Alternatives for conscientious objectors are allowed

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Alternatives for conscientious objectors are allowed

A committee of experts reviewing alternatives to mandatory military service holds its first meeting on Wednesday. [Military Manpower Administration]

A committee of experts reviewing alternatives to mandatory military service holds its first meeting on Wednesday. [Military Manpower Administration]

For the first time, the Korean government approved a form of alternative public service for conscientious objectors to mandatory military service, according to the Military Manpower Administration (MMA).  
Wednesday's decision came two years after the Constitutional Court ruled the country’s conscription law – which offered no alternate options for those objecting to military service – unconstitutional in June 2018.
A committee of 29 experts including legal professionals, professors, human rights activists and civil servants, held its first meeting Wednesday and agreed to allow 35 men deemed eligible for the new provision to partake in another kind of public service in October.  
All able bodied men in Korea are required to serve around two years in the military.  
The 35 were initially indicted for deliberately evading conscription for religious reasons. They were exonerated by the Supreme Court on the grounds that they were exercising their freedom of conscience.  
In October, the 35 men will be posted to correctional facilities across the country, where they will be required to work for a total of 36 months. This is almost twice the length of time ordinary conscripts are required to serve in the Army, currently 21 months, which will be shortened to 18 in 2021.
The recruits will be responsible for duties like food distribution, sanitation and janitorial duties, which are considered similar to duties performed by conscripts in the military, the MMA stressed.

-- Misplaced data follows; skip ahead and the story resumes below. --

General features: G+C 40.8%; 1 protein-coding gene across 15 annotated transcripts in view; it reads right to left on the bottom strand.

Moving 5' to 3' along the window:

In the future, other alternative services are likely to be offered, such as jobs related to the national firefighting service or welfare.  
Conscientious objectors will be classified as civilians during their months of service. If they commit crimes while serving, they will be tried in civilian courts rather than in military courts.
Like their military counterparts, who are required to show up for reserve forces training for several years after their military service, these civilian recruits will be required to perform intermittent duties at correctional facilities for the next eight years.
Future conscientious objectors will be vetted on eight separate criteria. Those applying for religious reasons will have to prove they are confirmed believers in a religion that forbids military service, like Jehovah’s Witnesses. They will need to prove how long they’ve attended religious services in question as well as clarify how they came to be believers.  
Objectors applying for moral reasons will likewise be required to prove the basis, length of adherence and consistency of the moral principle impelling them to refuse military service.  
Any conscripts who submit false reports during their applications will face a prison sentence lasting one to five years, according to the 2019 law on alternative service.  
Wednesday was the first day Korea took a step toward implementing alternative service, said a committee member. “We will do our best to build on this first step so that this alternative service system quickly becomes ingrained [in our society].”

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